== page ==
Display Settings:

Format

Send to:

Choose Destination
See comment in PubMed Commons below
J Biol Chem. 2004 Apr 23;279(17):17289-94. Epub 2004 Feb 13.

Intracellular phosphate serves as a signal for the regulation of the PHO pathway in Saccharomyces cerevisiae.

Author information

  • 1Department of Biotechnology, Graduate School of Engineering, Osaka University, 2-1 Yamadaoka, Suita, Osaka 565-0871.

Abstract

In Saccharomyces cerevisiae, the phosphate signal transduction pathway (PHO pathway) is known to regulate the expression of several phosphate-responsive genes, such as PHO5 and PHO84. However, the fundamental issue of whether cells sense intracellular or extracellular phosphate remains unresolved. To address this issue, we have directly measured intracellular phosphate concentrations by (31)P NMR spectroscopy. We find that PHO5 expression is strongly correlated with the levels of both intracellular orthophosphate and intracellular polyphosphate and that the signaling defect in the Deltapho84 strain is likely to result from insufficient intracellular phosphate caused by a defect in phosphate uptake. Furthermore, the Deltaphm1Deltaphm2, Deltaphm3, and Deltaphm4 strains, which lack intracellular polyphosphate, have higher intracellular orthophosphate levels and lower expression of PHO5 than the wild-type strain. By contrast, the Deltaphm5 strain, which has lower intracellular orthophosphate and higher polyphosphate levels than the wild-type strain, shows repressed expression of PHO5, similar to the wild-type strain. These observations suggest that PHO5 expression is under the regulation of intracellular orthophosphate, although orthophosphate is not the sole signaling molecule. Moreover, the disruption of PHM3, PHM4, or of both PHM1 and PHM2 in the Deltapho84 strain suppresses, although not completely, the PHO5 constitutive phenotype by increasing intracellular orthophosphate, suggesting that Pho84p affects phosphate signaling largely by functioning as a transporter.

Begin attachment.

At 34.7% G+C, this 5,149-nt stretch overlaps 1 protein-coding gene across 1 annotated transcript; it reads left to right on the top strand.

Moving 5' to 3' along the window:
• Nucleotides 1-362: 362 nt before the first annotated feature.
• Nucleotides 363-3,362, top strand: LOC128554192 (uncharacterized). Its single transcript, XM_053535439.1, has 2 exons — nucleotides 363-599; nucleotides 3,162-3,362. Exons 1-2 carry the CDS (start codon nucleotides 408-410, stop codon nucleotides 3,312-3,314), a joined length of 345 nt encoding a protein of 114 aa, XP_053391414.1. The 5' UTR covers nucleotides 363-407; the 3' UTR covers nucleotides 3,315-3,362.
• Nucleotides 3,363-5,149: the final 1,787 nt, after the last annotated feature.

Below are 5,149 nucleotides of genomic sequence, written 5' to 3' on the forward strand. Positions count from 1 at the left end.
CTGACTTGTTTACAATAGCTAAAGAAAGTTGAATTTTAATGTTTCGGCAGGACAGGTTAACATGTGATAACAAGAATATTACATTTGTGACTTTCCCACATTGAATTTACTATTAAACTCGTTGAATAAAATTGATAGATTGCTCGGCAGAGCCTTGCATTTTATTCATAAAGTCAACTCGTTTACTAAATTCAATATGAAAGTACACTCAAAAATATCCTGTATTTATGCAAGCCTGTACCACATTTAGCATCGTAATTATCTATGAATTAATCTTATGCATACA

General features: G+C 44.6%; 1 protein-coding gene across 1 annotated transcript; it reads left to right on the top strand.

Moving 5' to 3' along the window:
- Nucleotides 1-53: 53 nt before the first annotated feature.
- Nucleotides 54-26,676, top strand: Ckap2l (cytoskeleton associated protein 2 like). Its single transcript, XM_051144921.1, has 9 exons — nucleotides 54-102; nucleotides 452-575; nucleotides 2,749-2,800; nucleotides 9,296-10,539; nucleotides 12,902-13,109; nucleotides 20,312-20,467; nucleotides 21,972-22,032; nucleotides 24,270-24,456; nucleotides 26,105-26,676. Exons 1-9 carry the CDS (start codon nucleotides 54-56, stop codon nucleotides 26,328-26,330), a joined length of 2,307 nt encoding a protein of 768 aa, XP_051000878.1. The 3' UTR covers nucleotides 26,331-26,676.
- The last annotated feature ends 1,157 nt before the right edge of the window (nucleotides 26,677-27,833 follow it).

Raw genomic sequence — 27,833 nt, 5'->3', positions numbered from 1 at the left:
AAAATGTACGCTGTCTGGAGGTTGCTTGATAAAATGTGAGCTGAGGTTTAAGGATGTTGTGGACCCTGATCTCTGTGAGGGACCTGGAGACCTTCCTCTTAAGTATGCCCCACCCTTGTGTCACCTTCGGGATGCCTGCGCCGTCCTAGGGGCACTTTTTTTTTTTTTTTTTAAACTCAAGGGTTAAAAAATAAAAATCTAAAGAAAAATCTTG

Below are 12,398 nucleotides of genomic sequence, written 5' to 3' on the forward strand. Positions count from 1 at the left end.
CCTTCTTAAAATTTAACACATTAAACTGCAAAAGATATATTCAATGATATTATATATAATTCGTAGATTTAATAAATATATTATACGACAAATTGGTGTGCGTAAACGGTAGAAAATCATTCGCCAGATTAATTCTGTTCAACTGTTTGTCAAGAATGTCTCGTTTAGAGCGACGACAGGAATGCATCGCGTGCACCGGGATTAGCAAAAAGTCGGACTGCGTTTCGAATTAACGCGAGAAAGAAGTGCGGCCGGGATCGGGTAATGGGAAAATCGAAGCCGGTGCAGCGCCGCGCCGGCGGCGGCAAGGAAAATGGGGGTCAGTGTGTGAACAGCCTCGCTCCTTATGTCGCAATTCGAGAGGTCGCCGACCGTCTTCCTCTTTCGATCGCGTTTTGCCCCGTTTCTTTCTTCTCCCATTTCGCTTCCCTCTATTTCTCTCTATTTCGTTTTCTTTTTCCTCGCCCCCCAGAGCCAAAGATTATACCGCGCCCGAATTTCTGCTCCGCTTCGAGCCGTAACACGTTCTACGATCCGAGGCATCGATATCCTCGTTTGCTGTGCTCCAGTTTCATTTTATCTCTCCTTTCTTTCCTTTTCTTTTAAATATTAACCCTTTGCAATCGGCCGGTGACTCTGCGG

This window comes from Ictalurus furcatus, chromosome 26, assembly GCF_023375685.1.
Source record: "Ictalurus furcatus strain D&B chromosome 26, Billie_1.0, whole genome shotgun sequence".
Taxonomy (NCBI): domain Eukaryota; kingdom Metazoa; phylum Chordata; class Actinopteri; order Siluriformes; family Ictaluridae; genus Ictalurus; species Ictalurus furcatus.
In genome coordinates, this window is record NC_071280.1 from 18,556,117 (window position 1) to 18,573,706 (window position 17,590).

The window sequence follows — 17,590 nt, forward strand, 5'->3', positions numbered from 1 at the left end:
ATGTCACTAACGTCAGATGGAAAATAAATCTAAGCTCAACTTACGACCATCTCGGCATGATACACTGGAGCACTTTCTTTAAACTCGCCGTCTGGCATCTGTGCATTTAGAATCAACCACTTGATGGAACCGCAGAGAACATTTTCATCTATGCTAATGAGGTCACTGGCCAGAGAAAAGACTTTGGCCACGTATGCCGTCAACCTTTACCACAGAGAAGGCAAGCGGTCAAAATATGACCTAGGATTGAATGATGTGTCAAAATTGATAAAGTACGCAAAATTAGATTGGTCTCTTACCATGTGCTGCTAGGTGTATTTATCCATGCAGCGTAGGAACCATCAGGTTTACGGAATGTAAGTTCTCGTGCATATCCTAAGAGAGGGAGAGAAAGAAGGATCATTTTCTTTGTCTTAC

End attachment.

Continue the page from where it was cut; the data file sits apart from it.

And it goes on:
PMID:
14966138
[PubMed - indexed for MEDLINE]
Free full text
PubMed Commons home

PubMed Commons

0 comments
How to join PubMed Commons

    Supplemental Content

    Full text links

    Icon for HighWire
    Loading ...
    Write to the Help Desk